Seven Tips for Buying a Ski Kit

Seven Tips for Buying a Ski Kit

The key to enjoying skiing is a functional ski kit, but you no longer have to give up looking chic while being able to perform. With constantly shifting weather conditions, sometimes on the same day, it's too easy to be too cold or too warm- and neither makes for a fun day on the mountain. I have been the victim of both with a gorgeous (and expensive) ski jacket that had NO functionality: it did not breathe as I hiked up Highlands Bowl, so I overheated on the way up and froze in my sweat on the way down. Not to mention the pockets could barely hold a credit card. But boy, did I look good! From first tracks to après, here are seven tips for buying the perfect ski kit this season. 

1. Versatile Outer Layer

You go one of two ways here: an insulated jacket or a shell that you layer up underneath. In terms of personal preference- if you run cold or do not like tons of layers, go with a jacket. If you run hot or like to wear thicker mid-layers- like a hoodie- go with a shell. The key for both is making sure they are made of breathable, wind-resistant and waterproof fabric. Pit Zips are essential for climate control. Take a good look at the pockets and ask yourself questions like: Is there one for a lift pass? Will the inner pocket fit my phone? Can I stow a pair of sunglasses for lunch or aprés? Aztech Mountain makes both versions, and if you like the old-school look, Alps & Meters has revolutionized waterproof wools.

Aztech Mountain Unisex Hayden 3L Shell Jacket
Frontier Jacket Alps & Meters


2. Waterproof and Flexible Pants

Your pants are the key to comfort. You need to be able to move- try a few knee bends and ensure they are not too tight at the waist. They should be roomy enough to fit a base layer. Similar to your jacket, look for fabrics that are waterproof and breathable. You may spend a fair amount of time in the snow if you're a beginner, but as you improve you will need to be able to retract and extend into your turns. Either way- lifts can be cold and wet, so pants that will keep you dry are a must. Lined pants give an extra warmth component if you tend to get cold easily.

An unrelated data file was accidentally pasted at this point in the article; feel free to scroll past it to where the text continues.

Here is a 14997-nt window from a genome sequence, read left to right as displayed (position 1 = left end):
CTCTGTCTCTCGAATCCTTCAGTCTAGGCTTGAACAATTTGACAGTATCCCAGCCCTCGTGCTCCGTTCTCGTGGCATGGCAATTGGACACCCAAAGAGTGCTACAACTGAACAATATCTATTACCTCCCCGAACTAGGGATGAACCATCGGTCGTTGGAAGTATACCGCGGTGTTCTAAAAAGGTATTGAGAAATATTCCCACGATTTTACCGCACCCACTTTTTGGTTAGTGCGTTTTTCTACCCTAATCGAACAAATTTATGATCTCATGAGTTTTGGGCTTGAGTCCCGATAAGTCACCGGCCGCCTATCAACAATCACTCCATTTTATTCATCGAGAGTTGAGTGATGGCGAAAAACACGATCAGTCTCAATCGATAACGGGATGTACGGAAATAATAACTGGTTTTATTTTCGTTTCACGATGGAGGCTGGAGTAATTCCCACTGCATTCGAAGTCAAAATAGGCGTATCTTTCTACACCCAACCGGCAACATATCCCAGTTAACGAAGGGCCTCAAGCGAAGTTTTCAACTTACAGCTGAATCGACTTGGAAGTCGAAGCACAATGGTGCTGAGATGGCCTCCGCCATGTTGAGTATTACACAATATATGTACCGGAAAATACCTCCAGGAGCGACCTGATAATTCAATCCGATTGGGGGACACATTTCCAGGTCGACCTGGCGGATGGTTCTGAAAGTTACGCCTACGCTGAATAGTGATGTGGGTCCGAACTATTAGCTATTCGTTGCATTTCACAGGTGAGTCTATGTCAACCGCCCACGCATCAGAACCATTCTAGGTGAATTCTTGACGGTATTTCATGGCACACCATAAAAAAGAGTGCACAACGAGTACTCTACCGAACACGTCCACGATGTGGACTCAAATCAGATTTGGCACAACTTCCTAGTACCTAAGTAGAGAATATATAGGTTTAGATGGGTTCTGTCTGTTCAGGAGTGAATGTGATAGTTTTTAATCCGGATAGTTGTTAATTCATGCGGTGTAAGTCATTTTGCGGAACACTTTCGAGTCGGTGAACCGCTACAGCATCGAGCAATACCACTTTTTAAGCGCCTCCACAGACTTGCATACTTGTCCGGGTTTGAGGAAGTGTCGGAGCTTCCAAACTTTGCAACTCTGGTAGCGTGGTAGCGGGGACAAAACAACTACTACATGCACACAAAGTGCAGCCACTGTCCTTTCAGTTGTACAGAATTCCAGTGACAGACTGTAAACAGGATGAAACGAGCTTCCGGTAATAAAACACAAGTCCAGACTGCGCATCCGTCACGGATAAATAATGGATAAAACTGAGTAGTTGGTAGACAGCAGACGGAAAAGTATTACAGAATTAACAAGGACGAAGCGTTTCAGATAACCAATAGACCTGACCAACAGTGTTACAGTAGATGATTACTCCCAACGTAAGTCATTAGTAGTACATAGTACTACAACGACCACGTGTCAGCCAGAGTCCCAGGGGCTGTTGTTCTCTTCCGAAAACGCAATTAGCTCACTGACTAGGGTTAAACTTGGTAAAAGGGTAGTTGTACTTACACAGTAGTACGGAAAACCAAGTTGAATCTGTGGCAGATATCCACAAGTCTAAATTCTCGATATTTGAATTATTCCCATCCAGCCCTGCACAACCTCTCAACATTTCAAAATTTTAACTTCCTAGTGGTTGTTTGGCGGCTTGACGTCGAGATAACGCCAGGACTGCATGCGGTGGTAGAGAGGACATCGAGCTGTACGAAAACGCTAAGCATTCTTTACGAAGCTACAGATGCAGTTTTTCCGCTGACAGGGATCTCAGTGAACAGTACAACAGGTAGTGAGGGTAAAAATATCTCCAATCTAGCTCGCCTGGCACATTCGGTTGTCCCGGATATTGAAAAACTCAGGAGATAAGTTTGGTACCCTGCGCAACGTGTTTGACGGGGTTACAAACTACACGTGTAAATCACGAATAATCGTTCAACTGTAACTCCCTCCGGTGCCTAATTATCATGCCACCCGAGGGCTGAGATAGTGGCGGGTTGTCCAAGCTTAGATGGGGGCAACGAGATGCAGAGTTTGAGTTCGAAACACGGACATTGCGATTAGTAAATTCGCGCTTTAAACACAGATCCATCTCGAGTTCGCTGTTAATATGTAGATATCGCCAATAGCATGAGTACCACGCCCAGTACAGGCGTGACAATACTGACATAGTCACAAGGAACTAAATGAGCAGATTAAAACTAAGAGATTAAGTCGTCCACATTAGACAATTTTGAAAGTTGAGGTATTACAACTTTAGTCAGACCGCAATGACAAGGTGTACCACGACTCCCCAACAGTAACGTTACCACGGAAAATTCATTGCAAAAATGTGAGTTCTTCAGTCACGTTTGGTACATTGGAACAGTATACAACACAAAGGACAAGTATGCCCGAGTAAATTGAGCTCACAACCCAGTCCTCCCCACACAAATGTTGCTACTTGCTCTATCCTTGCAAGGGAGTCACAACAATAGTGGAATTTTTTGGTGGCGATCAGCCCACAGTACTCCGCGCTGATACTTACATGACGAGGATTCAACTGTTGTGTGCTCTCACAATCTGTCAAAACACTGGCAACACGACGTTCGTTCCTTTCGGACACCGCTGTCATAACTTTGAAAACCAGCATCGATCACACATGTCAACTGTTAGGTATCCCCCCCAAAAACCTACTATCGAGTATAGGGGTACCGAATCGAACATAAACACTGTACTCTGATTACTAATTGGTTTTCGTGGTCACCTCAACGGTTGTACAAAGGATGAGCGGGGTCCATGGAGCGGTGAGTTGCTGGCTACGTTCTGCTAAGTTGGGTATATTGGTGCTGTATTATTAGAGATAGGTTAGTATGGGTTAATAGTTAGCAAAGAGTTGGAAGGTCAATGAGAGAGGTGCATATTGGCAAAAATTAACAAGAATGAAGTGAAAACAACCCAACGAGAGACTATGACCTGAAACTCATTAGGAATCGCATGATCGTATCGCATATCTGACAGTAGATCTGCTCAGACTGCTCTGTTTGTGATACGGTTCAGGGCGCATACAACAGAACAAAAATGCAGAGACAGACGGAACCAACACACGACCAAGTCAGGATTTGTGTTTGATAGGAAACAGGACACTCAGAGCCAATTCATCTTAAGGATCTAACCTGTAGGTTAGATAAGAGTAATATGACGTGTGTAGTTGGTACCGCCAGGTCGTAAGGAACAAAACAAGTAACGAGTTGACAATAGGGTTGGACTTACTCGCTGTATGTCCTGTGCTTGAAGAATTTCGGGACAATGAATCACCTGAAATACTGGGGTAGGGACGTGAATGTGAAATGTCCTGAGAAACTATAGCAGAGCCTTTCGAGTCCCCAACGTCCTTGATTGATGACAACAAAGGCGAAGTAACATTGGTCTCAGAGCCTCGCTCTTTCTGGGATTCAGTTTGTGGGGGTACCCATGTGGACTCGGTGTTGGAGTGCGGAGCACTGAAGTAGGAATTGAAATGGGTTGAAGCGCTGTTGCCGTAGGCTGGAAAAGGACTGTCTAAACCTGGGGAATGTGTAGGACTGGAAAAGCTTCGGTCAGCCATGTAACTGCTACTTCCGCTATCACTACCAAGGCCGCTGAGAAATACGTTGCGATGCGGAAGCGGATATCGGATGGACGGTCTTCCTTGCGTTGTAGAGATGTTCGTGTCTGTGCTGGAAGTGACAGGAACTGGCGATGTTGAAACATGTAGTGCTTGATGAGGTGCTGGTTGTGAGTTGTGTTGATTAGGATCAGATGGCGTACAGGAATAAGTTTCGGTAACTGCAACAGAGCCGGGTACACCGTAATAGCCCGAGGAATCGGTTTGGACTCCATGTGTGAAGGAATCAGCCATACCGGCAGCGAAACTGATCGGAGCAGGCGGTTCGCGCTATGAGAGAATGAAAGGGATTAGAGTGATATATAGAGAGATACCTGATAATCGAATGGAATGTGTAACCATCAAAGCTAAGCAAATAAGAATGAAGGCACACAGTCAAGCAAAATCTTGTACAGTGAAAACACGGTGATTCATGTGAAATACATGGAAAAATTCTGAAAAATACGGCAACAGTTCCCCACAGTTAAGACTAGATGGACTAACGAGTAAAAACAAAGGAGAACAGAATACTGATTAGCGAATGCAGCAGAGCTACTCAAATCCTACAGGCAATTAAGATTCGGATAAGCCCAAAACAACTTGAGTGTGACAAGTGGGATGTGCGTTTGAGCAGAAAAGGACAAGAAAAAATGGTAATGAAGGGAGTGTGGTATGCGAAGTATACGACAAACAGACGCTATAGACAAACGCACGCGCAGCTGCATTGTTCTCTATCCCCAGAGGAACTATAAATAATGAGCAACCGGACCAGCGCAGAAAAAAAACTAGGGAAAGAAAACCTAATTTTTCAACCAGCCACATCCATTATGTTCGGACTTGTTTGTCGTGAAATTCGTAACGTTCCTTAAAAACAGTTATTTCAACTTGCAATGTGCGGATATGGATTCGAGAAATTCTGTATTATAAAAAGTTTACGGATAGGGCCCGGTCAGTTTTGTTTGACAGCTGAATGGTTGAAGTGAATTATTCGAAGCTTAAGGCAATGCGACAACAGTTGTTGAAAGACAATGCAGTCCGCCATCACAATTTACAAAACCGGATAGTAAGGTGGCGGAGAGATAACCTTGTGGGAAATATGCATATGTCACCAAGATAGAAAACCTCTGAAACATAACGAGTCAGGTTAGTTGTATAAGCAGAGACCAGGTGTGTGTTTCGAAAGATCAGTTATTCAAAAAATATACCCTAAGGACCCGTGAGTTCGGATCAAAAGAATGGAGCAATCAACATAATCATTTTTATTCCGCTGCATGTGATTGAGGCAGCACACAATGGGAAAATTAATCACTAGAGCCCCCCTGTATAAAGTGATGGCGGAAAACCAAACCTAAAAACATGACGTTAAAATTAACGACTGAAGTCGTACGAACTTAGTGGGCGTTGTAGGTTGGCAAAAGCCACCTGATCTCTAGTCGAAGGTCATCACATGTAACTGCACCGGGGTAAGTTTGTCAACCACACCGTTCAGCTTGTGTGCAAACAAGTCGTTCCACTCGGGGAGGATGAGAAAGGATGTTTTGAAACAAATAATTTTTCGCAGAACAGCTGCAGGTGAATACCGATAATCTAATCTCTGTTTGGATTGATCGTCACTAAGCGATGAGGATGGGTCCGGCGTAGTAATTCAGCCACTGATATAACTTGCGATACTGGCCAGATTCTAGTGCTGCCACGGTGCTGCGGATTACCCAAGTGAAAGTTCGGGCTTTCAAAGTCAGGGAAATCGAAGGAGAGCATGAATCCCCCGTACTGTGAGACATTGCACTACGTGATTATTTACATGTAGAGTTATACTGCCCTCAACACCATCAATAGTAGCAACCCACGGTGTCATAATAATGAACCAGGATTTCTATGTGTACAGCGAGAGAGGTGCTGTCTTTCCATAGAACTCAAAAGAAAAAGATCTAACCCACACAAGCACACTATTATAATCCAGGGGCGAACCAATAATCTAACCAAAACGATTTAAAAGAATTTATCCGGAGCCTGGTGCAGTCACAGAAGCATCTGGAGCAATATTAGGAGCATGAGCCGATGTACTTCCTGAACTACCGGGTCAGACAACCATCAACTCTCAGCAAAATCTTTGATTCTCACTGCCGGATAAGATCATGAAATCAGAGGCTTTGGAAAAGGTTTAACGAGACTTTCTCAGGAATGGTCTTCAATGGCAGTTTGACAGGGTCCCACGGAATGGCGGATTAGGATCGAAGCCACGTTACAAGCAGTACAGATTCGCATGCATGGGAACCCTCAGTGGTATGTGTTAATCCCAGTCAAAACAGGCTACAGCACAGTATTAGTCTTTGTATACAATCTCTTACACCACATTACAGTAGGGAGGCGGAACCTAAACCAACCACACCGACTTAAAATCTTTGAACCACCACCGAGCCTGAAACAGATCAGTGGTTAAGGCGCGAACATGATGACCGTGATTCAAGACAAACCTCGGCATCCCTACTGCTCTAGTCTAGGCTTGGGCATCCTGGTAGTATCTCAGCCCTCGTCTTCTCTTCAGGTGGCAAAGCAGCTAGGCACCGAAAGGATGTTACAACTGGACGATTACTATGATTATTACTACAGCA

3. Fun Mid-Layer

You want an excellent mid-layer that keeps you warm but looks chic at lunch or après. Merino wool is washable and odorless, which has put the ski sweater back on the map. You can also never go wrong with a hoodie or zip-up.

Sienna Sweater

4. Strong Base Layer

This is the core of what will keep you warm. These are designed not to be seen. Some pants are lined, but your lower layer is crucial to staying warm, especially on cold lifts that have been sitting in the elements. I recommend:

  • Flatlock seams to minimize chafing
  • Spandex for stretch and ease of movement
  • Boot-top cut, roughly 3/4 length to prevent bunching
  • Interfacing waistband to increase belly comfort and reduce muffin-topping

5. Good Pair of Socks

Thickness no longer equates to warmth. If they are too big or lumpy, they will bunch up in your boot which can make for a miserable day. Pro Tip: Put your socks on first and then your base layer OVER your socks. If your base layer gets into your boots, your shins may start hurting, and it's a much easier way to get dressed!

Worn Enhanced Ski Sock

6. Neck Gaiter or Balaclava

Face covering pieces can be the difference between a good or bad day on the slopes. If it's bone-chillingly cold, you can wear a balaclava under your helmet, pull it down around your neck for chilly days, and shove it in your pocket (that you checked for- see tip #1) when it's warm and sunny. A waterproof, fleece-lined gator lined will help keep the elements out and the heat in.

Motmot Balaclava Matek

7. Versatile Goggles

This is especially important if you are wearing a helmet (which you should). Vision is everything when you ski. As lighting shifts, especially in cloudy conditions (flat light) or a whiteout (even flatter), you need to be able to see what is coming at you. A photochromic lens technology that automatically adjusts to shifting light conditions is ideal. The more peripheral vision, the better- which is a feature of most frameless styles. Make sure the strap is comfortable and not too tight on your face as this will cause lines and puffy eyes. Fog-free lenses are also a must-have so you can see where you’re going!

Revo ski goggles

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